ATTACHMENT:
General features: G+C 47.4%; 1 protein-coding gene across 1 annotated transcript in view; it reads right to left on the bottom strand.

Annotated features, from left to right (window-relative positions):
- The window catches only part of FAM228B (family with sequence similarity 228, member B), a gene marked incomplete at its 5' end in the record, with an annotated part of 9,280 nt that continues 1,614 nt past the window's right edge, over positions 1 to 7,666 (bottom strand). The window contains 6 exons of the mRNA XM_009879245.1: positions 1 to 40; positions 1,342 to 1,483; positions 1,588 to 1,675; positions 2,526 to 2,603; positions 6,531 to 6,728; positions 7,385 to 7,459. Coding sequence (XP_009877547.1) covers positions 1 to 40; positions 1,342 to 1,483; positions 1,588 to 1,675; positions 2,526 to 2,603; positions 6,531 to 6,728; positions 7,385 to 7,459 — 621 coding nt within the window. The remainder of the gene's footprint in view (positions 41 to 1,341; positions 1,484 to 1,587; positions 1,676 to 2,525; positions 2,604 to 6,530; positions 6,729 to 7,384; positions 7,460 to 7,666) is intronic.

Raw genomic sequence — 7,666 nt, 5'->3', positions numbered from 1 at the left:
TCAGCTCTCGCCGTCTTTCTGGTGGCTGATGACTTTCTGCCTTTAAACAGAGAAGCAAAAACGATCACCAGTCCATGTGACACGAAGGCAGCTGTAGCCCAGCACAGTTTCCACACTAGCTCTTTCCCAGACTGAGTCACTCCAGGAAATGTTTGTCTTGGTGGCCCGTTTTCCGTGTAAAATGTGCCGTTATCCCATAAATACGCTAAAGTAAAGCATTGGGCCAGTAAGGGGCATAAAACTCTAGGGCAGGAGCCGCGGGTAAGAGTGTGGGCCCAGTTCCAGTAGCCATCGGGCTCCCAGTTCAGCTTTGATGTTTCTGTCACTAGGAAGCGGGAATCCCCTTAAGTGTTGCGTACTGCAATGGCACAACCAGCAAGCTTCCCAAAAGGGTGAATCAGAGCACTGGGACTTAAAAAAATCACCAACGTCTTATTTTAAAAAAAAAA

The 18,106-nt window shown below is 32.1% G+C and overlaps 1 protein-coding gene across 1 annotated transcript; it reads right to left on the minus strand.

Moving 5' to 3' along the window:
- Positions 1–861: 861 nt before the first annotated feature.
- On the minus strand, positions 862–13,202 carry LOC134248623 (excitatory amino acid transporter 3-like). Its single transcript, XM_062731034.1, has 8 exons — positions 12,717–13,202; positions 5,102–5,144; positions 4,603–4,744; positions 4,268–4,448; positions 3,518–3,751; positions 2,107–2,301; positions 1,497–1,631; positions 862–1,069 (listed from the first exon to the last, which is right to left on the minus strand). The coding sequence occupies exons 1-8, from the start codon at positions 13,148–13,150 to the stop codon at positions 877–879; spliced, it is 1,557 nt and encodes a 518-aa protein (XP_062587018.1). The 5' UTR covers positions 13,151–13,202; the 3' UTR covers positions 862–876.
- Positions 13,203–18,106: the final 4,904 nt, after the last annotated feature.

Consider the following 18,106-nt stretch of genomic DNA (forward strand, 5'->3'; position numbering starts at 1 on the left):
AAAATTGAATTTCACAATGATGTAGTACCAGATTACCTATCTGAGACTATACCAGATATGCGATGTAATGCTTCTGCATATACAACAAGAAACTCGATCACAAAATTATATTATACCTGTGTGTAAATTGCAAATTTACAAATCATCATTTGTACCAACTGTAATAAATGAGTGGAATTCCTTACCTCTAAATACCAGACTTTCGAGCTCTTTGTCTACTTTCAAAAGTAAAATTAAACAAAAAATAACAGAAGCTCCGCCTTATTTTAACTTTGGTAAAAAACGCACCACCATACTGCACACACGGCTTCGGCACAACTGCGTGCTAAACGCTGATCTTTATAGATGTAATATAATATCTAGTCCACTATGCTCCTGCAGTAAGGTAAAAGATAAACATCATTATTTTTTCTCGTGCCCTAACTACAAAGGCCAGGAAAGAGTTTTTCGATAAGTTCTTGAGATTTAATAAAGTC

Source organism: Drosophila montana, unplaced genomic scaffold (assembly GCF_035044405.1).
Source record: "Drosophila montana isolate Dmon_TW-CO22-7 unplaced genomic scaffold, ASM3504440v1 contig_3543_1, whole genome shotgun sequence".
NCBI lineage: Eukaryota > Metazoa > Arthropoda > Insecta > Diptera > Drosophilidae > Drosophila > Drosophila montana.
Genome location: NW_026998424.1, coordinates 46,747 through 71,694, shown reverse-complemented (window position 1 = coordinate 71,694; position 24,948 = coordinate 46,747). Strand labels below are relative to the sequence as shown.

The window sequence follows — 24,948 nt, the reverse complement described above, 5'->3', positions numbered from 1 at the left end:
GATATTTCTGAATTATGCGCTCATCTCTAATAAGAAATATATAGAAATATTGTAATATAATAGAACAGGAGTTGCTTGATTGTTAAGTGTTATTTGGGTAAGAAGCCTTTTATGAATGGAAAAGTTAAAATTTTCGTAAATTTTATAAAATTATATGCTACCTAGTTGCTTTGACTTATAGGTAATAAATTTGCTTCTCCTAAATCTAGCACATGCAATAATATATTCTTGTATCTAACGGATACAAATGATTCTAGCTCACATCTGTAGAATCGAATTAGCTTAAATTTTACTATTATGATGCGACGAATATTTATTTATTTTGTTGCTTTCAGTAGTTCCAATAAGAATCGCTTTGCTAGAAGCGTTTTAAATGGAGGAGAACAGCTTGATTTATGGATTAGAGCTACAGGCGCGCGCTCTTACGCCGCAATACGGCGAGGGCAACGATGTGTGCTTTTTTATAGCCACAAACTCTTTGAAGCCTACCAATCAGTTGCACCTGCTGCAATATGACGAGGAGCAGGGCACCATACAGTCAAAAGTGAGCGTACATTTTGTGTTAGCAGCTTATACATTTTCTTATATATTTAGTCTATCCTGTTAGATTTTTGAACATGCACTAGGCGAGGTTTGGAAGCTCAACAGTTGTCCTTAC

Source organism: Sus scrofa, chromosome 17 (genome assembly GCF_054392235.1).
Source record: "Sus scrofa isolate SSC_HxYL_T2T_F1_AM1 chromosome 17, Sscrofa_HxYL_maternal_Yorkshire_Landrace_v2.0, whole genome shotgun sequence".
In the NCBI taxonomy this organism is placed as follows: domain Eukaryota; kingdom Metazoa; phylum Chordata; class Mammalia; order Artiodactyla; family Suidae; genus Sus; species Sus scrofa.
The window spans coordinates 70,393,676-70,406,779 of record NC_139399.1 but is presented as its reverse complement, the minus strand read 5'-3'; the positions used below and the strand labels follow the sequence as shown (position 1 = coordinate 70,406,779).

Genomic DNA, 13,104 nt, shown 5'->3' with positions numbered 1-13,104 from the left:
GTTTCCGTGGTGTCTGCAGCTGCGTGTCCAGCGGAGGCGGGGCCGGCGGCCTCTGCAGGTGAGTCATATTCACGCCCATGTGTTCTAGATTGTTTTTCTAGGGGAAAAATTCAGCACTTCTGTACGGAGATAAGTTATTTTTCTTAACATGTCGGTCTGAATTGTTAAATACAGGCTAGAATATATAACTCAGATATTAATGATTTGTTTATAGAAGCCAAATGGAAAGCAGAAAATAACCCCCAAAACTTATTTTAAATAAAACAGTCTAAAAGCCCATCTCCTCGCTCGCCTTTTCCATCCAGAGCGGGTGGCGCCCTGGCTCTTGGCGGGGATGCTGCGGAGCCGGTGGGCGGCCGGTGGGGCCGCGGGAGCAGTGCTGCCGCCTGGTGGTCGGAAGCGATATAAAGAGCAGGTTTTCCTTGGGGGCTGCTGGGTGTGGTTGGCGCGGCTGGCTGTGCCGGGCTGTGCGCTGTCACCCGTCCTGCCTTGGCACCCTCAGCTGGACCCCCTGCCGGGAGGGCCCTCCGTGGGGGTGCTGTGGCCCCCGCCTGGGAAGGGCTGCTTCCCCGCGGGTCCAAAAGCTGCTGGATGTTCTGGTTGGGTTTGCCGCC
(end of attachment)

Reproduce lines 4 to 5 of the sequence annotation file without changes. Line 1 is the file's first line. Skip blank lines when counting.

Raw genomic sequence — 7,666 nt, 5'->3', positions numbered from 1 at the left:
TCAGCTCTCGCCGTCTTTCTGGTGGCTGATGACTTTCTGCCTTTAAACAGAGAAGCAAAAACGATCACCAGTCCATGTGACACGAAGGCAGCTGTAGCCCAGCACAGTTTCCACACTAGCTCTTTCCCAGACTGAGTCACTCCAGGAAATGTTTGTCTTGGTGGCCCGTTTTCCGTGTAAAATGTGCCGTTATCCCATAAATACGCTAAAGTAAAGCATTGGGCCAGTAAGGGGCATAAAACTCTAGGGCAGGAGCCGCGGGTAAGAGTGTGGGCCCAGTTCCAGTAGCCATCGGGCTCCCAGTTCAGCTTTGATGTTTCTGTCACTAGGAAGCGGGAATCCCCTTAAGTGTTGCGTACTGCAATGGCACAACCAGCAAGCTTCCCAAAAGGGTGAATCAGAGCACTGGGACTTAAAAAAATCACCAACGTCTTATTTTAAAAAAAAAA